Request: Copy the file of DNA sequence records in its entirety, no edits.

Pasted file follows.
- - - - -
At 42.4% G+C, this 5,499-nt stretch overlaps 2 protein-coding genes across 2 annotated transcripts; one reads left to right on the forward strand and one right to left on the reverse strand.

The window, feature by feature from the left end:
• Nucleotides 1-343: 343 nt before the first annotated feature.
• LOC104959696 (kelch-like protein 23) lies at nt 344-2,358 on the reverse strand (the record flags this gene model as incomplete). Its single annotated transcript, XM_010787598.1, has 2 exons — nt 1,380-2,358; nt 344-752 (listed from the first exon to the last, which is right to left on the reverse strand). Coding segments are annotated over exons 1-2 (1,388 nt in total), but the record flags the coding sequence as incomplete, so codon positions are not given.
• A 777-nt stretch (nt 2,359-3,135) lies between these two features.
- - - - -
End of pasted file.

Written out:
At 42.4% G+C, this 5,499-nt stretch overlaps 2 protein-coding genes across 2 annotated transcripts; one reads left to right on the forward strand and one right to left on the reverse strand.

The window, feature by feature from the left end:
• Nucleotides 1-343: 343 nt before the first annotated feature.
• LOC104959696 (kelch-like protein 23) lies at nt 344-2,358 on the reverse strand (the record flags this gene model as incomplete). Its single annotated transcript, XM_010787598.1, has 2 exons — nt 1,380-2,358; nt 344-752 (listed from the first exon to the last, which is right to left on the reverse strand). Coding segments are annotated over exons 1-2 (1,388 nt in total), but the record flags the coding sequence as incomplete, so codon positions are not given.
• A 777-nt stretch (nt 2,359-3,135) lies between these two features.